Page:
Today, following the victory of the People's National Movement (PNM) in the 2002 polls, Trinidad and Tobago stands at the mercy of murderers, kidnappers and big business. Yet, we are constantly being told that the crime rate is really not that bad, kidnappings are on the decrease and smelter plants are good for your health. The (and to an extent, correct) belief that 1962 politics can swim with a 2007 population is as sad as it is scary.

The Opposition is in disarray. The UNC, fractured by a clique of self serving executive members. The spin-off, Congress of the People, started promisingly, but seems to have been losing most of its steam from its heyday, just 6 months ago when it drew a crowd of 15,000 to its launching and had polls citing 40% national support. That support has now dwindled to less than 9%, though its leader remains the most popular choice for Prime Minister of the Republic.

Where do we go from here? If we are to believe the latest polls, one of which has proven quite reliable (NACTA), then the PNM should handily win the next election, possibly with a constitional majority. Meanwhile, the old fox himself, Basdeo Panday, never one to miss an opportunity for division, has reclaimed the reins of the UNC and almost laughingly, in a Ghandi-like attempt, has called for a reunification of the Opposition forces. This, less than one year since he launched a calculated bid to rid the UNC of his then annointed successor, Winston Dookeran. Panday has paralleled Dookeran's refusal to respond to his call to a covert attempt at (Dookeran's) supporting the PNM's return to power. What's more is that his supporters have taken the bait and have begun to characterise Dookeran as a traitor (to what or whom is still unclear), perhaps not willing to delve further into an analysis of why Panday has had such stormy relations with so many of his previous comrades.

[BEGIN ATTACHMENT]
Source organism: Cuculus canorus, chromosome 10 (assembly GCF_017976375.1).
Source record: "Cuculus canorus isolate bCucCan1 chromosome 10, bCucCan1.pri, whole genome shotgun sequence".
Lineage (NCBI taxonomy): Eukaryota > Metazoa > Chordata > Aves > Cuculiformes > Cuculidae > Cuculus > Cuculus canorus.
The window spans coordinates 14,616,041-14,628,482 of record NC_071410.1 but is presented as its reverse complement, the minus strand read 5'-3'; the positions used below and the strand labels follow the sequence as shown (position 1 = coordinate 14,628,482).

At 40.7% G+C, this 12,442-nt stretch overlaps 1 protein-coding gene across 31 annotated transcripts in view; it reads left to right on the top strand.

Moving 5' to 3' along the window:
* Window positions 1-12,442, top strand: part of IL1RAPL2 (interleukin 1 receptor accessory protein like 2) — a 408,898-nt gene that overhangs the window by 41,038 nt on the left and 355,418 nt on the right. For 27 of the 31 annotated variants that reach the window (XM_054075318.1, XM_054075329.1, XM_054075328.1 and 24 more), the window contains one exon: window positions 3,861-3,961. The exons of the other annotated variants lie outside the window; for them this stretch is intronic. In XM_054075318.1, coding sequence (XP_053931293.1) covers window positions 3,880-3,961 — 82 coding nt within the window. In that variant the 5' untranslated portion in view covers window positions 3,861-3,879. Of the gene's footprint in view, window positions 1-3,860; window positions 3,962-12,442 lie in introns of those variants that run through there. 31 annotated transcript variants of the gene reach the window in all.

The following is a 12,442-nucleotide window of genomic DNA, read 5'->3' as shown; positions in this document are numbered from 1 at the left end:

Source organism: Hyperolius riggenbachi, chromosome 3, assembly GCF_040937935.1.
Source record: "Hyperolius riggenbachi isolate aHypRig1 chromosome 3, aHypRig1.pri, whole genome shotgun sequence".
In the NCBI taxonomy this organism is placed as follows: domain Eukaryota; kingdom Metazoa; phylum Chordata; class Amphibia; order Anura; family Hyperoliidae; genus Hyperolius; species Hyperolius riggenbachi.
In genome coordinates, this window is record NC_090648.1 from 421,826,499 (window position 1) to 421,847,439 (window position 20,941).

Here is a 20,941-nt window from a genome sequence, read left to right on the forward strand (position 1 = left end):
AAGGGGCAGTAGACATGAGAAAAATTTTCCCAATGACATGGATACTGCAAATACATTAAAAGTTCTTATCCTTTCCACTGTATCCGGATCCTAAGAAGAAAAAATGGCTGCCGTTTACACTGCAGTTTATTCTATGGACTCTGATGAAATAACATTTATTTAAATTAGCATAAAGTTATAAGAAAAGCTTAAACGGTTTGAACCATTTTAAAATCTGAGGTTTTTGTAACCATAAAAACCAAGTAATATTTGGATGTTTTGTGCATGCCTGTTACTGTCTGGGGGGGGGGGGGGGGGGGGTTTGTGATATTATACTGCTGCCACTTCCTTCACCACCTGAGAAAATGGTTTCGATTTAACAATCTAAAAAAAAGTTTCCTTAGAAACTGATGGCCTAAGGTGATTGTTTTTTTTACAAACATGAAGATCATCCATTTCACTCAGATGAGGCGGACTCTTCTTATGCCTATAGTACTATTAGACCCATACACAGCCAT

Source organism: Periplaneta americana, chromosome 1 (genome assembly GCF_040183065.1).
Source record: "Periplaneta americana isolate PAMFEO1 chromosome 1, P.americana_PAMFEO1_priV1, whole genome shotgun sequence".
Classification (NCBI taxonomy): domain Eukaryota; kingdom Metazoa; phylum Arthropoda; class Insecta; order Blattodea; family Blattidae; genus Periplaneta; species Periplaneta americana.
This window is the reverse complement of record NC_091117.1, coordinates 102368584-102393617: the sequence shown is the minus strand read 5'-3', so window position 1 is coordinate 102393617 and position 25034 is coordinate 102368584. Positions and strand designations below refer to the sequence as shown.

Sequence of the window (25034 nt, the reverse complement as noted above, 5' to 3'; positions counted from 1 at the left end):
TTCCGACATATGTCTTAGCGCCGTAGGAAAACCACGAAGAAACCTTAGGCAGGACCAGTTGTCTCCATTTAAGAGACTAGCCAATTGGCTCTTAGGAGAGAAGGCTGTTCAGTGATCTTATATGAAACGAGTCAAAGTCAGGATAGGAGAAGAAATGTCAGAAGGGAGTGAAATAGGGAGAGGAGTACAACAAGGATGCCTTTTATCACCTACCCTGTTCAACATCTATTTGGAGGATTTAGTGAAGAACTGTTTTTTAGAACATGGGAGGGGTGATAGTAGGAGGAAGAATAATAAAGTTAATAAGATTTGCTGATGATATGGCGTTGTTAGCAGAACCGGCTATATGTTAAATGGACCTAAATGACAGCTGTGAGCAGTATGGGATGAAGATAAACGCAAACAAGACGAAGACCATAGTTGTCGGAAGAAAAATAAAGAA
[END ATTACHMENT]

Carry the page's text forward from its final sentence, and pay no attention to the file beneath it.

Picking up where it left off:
Quite simply, Panday's call for unity is hollow. Unity for the sake of removing the PNM is not what this country requires. This country needs unity for the sake of the country. Unity in the opposition forces was a reality a mere 12 months ago. Given his track record, there must be a genuine concern about whether or not Panday can truly lead a united front into a sustainable government.

Unity must be organic and honest, not pragmatic and selfish. There comes a time when one must move away from doing what is pragmatic and realise that the country needs to wake up and do what is right. Unity is right, but political unity does not equate to national unity. Panday and his cohorts can spout as much as they want but his track record is there for all to see, from NAR 86, to NAR 95 to Ramesh et al in 2000, Crowne Plaza in 2001 and most recently, Dookeran in 2006.It is fools gold to believe that Panday, at 72 will change his ways. He is a demagogue to his supporters and nothing more.